President Oscar Arias presided over a debate on military spending this week in the United Nations Security Council, where Costa Rica now holds a rotating presidency.
In his opening remarks, Arias lobbied for the Costa Rica Consensus, the idea that international lending institutions should reward countries that decrease arms spending and increase investment in education, health care, housing and the environment.
He also lobbied for the Arms Trade Treaty, a proposal now under discussion in the U.N. General Assembly that would prohibit arms sales to known human rights violators.
“I haven’t come here to call for the abolition of all armies,” he said. “Nor have I come to call for a drastic reduction in worldwide military spending, which now reaches $3.3 billion a day. But a gradual reduction is not only possible, it’s imperative.”
Article 26 of the U.N. Charter allows the Security Council to regulate the use and sale of arms, but much regulation is unpopular with the veto-wielding permanent members.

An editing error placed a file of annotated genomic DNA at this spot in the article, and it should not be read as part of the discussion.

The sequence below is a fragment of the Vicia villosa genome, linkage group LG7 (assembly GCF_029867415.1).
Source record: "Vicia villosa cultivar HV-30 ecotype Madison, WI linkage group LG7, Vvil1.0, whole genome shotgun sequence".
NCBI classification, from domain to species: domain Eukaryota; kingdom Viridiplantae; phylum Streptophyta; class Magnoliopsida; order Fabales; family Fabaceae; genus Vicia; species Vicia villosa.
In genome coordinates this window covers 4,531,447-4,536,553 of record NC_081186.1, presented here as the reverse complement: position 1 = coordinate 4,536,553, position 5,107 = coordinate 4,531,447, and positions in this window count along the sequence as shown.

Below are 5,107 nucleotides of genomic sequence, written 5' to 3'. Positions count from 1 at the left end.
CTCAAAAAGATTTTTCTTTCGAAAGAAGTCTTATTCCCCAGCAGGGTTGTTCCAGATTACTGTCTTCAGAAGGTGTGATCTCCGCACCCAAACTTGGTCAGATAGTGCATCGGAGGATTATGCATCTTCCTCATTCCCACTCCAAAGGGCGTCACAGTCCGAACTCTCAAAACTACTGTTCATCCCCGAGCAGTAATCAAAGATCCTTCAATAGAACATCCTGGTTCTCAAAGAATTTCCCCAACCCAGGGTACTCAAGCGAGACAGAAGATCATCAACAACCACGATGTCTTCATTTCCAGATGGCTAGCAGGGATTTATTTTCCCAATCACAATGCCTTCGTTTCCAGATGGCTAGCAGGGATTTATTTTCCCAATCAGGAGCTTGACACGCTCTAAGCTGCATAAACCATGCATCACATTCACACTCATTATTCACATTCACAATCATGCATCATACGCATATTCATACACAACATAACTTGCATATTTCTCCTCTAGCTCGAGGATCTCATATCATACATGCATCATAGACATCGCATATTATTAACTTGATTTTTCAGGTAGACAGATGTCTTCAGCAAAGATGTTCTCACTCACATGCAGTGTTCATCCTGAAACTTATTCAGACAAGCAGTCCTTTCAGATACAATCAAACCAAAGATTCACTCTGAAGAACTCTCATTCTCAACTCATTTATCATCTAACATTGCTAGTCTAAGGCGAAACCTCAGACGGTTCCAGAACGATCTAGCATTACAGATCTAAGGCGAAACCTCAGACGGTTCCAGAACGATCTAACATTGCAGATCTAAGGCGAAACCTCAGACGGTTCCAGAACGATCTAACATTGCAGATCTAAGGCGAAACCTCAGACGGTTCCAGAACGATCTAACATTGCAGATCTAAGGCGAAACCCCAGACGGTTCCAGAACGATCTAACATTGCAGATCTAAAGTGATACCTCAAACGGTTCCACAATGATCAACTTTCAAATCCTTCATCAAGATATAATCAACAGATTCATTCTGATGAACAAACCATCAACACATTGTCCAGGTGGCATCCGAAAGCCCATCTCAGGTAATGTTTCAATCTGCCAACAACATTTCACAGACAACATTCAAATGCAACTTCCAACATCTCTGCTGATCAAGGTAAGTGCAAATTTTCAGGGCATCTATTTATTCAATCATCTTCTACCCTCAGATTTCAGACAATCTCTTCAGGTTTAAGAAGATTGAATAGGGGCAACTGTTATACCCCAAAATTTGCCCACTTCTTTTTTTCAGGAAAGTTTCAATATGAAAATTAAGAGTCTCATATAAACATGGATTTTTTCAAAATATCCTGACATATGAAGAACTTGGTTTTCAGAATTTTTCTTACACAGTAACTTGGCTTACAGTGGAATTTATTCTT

“Talking about arms control with England, France, China, Russia and the United States, and reaching an agreement, is a very difficult task,” said Jorge Urbina, Costa Rica’s representative to the United Nations. “Each one has interests.”
All 15 Security Council representatives and 23 members of the General Assembly spoke during the debate Wednesday about their countries’ efforts to reduce arms trafficking.
The Security Council later released a vague statement affirming “the necessity to strengthen peace and security through … disarmament, non-proliferation and arms control.”
Speaking at the debate, Zalmay Khalilzad, the U.S. representative to the U.N., lobbied for the Proliferation Security Initiative, a U.S.-led effort that seeks to coordinate and develop procedures for intercepting smugglers of unconventional weapons.